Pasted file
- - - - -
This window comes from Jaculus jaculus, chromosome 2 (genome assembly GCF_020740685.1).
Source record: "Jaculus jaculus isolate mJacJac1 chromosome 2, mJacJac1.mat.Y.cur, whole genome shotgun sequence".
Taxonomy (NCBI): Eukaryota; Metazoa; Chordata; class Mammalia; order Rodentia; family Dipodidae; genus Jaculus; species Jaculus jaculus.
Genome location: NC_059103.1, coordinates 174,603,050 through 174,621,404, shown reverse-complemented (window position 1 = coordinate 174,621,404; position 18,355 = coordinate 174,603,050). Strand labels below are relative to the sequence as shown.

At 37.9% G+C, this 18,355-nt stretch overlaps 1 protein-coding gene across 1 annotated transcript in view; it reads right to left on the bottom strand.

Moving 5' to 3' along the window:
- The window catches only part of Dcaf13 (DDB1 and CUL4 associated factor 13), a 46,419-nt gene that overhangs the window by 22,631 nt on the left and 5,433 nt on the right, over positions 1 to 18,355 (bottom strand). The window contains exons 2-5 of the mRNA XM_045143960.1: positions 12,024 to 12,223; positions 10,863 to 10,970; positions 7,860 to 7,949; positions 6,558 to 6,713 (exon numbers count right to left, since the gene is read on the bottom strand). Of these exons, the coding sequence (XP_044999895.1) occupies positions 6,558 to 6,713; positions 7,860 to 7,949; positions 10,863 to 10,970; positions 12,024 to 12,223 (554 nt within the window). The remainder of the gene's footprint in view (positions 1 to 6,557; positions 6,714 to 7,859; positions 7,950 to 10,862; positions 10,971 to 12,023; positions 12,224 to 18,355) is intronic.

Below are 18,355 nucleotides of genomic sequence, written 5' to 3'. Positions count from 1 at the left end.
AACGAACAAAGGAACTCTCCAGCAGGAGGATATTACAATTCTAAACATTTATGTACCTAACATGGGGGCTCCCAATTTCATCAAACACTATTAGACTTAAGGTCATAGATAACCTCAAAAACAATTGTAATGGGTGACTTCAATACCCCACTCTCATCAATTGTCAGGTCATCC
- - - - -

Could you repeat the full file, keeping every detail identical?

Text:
This window comes from Jaculus jaculus, chromosome 2 (genome assembly GCF_020740685.1).
Source record: "Jaculus jaculus isolate mJacJac1 chromosome 2, mJacJac1.mat.Y.cur, whole genome shotgun sequence".
Taxonomy (NCBI): Eukaryota; Metazoa; Chordata; class Mammalia; order Rodentia; family Dipodidae; genus Jaculus; species Jaculus jaculus.
Genome location: NC_059103.1, coordinates 174,603,050 through 174,621,404, shown reverse-complemented (window position 1 = coordinate 174,621,404; position 18,355 = coordinate 174,603,050). Strand labels below are relative to the sequence as shown.

At 37.9% G+C, this 18,355-nt stretch overlaps 1 protein-coding gene across 1 annotated transcript in view; it reads right to left on the bottom strand.

Moving 5' to 3' along the window:
- The window catches only part of Dcaf13 (DDB1 and CUL4 associated factor 13), a 46,419-nt gene that overhangs the window by 22,631 nt on the left and 5,433 nt on the right, over positions 1 to 18,355 (bottom strand). The window contains exons 2-5 of the mRNA XM_045143960.1: positions 12,024 to 12,223; positions 10,863 to 10,970; positions 7,860 to 7,949; positions 6,558 to 6,713 (exon numbers count right to left, since the gene is read on the bottom strand). Of these exons, the coding sequence (XP_044999895.1) occupies positions 6,558 to 6,713; positions 7,860 to 7,949; positions 10,863 to 10,970; positions 12,024 to 12,223 (554 nt within the window). The remainder of the gene's footprint in view (positions 1 to 6,557; positions 6,714 to 7,859; positions 7,950 to 10,862; positions 10,971 to 12,023; positions 12,224 to 18,355) is intronic.

Below are 18,355 nucleotides of genomic sequence, written 5' to 3'. Positions count from 1 at the left end.
AACGAACAAAGGAACTCTCCAGCAGGAGGATATTACAATTCTAAACATTTATGTACCTAACATGGGGGCTCCCAATTTCATCAAACACTATTAGACTTAAGGTCATAGATAACCTCAAAAACAATTGTAATGGGTGACTTCAATACCCCACTCTCATCAATTGTCAGGTCATCC